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Sunday, March 01, 2009

Thanks, Mike

Mike Sporn called me out on the last post, so here's an amended version: Nina Paley is the first person to singlehandedly produce an animated film in FLASH. She is possibly the fourth person to ever animate an entire film by herself (Neither Bill Plympton nor Lotte Reiniger did EVERYTHING on their films themselves. Reiniger's husband was her cameraman and Plympton works with renderers and probably cameramen/women.)

But while researching the Polish feature ADAM 2 that Mike mentions (which is unavailable on YouTube) I found two films that I saw in junior high school that I have (a) had nightmares about and (b) been searching for ever since. I'm serious. I haven't forgotten the first film in forty years, though I thought it was French because its title is French....RENAISSANCE by Walerian Borowczyk is a stunning allegory of war. I remember being fascinated by the stop motion animation, which has never, in my opinion, been used to greater horrific effect than it is here.

LES JEUX DE ANGES, also by Borowczyk, is an even more harrowing depiction of life--if you can call it that-- in a death camp. Stay with it. The slowness is part of the horror. I remember that I and one other Jewish student were the only ones to understand this film in the entire class. Perhaps it was better for the other students that they did not understand it. Borowczyk ended his career making porn movies and I can't say I blame him for seeking some kind of escape, any kind of life affirmation, as the antidote to these memories.

So thanks, Mike, for inadvertently getting me on the right track to find these two films. Maybe I should have just asked Jules Engel about them at Cal Arts. It never occurred to me to do so so it's taken me a bit longer to find these films than I had hoped...but they are worth the wait.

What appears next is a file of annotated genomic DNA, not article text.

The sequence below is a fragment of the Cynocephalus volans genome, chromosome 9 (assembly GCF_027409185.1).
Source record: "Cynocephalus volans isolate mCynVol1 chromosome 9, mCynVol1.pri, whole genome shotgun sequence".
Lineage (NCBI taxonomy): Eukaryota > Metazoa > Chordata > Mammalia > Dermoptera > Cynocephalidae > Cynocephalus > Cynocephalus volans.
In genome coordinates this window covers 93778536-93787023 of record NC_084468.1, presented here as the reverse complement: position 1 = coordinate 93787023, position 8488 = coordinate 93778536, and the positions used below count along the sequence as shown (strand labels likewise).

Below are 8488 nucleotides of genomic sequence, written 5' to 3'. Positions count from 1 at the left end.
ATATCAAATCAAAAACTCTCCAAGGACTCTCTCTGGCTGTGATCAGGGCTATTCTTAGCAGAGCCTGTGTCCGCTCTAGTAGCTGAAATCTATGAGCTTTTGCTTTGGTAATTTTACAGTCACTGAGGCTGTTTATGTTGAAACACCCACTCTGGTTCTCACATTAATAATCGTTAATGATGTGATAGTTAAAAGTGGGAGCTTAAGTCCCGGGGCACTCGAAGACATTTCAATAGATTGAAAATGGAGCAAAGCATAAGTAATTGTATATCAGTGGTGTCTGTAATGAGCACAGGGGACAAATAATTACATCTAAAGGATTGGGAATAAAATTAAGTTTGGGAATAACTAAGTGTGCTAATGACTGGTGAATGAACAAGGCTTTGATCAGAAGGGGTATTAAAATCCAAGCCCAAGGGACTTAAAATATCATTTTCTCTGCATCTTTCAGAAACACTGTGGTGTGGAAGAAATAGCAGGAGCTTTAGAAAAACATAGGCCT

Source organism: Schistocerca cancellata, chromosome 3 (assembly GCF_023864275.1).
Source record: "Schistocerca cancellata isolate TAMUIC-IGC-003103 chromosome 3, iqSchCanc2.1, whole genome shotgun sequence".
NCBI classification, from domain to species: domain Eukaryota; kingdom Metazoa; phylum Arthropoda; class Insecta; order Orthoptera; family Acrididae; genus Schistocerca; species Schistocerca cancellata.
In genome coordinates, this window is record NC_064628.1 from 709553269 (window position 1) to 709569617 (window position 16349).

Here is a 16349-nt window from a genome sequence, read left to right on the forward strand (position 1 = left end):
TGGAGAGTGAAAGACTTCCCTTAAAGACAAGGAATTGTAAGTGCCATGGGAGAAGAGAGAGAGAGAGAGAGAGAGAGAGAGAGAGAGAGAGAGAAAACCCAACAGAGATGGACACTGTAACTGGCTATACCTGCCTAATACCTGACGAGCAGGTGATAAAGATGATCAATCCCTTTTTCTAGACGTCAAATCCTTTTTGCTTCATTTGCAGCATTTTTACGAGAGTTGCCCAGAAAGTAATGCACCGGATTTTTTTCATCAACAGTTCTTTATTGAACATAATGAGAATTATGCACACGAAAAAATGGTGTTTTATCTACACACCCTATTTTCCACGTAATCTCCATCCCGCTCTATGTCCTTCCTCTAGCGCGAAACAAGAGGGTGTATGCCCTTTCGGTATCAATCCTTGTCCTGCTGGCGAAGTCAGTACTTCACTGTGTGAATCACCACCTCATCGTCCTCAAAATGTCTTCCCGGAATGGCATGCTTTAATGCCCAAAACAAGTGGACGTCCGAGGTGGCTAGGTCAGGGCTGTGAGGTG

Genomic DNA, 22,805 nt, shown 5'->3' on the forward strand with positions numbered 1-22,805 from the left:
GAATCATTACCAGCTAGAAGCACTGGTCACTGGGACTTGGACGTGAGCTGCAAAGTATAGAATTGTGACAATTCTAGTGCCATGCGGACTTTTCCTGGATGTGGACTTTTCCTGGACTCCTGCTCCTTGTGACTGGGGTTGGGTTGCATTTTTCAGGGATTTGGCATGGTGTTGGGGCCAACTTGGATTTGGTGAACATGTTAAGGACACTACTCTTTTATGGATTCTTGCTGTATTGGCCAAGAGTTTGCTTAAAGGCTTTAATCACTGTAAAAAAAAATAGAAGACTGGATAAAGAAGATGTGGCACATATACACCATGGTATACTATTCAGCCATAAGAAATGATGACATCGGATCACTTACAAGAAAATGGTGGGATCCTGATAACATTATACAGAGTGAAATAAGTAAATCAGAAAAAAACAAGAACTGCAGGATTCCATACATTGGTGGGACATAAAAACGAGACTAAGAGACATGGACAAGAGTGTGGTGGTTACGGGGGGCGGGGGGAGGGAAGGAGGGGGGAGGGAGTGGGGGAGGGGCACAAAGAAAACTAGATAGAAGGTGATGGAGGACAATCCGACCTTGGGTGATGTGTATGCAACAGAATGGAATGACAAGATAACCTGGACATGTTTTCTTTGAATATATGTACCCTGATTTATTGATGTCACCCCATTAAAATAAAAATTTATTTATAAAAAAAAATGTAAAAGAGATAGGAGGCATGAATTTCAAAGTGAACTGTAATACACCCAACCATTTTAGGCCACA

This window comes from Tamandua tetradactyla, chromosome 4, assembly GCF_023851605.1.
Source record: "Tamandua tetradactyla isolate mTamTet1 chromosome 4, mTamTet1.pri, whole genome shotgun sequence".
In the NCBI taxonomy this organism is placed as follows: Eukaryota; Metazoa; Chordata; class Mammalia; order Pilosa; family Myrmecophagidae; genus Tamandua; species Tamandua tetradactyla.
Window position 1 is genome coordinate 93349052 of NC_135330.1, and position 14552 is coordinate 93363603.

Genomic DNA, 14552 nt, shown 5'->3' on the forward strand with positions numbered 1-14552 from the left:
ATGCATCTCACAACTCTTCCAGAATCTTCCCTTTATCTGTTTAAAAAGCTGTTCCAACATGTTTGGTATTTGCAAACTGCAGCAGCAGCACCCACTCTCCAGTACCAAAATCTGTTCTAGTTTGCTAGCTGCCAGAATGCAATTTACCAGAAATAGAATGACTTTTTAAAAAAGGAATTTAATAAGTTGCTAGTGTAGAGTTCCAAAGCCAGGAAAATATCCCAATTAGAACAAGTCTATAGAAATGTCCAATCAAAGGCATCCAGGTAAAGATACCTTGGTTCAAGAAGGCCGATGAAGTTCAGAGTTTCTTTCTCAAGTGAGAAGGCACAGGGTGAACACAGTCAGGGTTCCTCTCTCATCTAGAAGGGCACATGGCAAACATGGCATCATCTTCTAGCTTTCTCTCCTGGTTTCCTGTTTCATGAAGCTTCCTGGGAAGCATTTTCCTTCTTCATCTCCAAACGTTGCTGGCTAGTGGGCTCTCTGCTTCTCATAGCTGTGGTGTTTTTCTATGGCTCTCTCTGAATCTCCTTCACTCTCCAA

Michael Sporn said...

Back in March 2006, when Borowczyk died, I tried to get more information about him. George Griffin led me to some small pieces but not much was more illuminating than the short bio in the Times. His work had affected me deeply, too. They don't make film artists like him or Lenica anymore despite the fact that it's certainly easier to make that type animation with a computer. He was an individual.

Brett W. McCoy said...

That's so cool you tracked those films down. There was a film I had seen as a child that had haunted me for many years, an Italian film based on the Arabian Nights. I was delighted when I found a couple of years ago, and it had even been released on DVD. It's called "The Singing Princess", produced in 1948, and has some Disney-esque elements and suffers from bad overdubbing, but it's darker than most Disney stuff, and the main villain looks remarkabaly like the main villain from Aladdin, and even has the same name (Jafar). Hmmmmm....

Nancy said...

Artists make disturbing films after living through horrors. It's one way of dealing with the memories.